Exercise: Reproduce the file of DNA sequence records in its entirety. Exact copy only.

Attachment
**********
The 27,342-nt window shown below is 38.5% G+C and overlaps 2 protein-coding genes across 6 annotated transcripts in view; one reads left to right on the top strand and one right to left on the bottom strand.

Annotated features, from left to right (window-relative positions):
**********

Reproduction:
The 27,342-nt window shown below is 38.5% G+C and overlaps 2 protein-coding genes across 6 annotated transcripts in view; one reads left to right on the top strand and one right to left on the bottom strand.

Annotated features, from left to right (window-relative positions):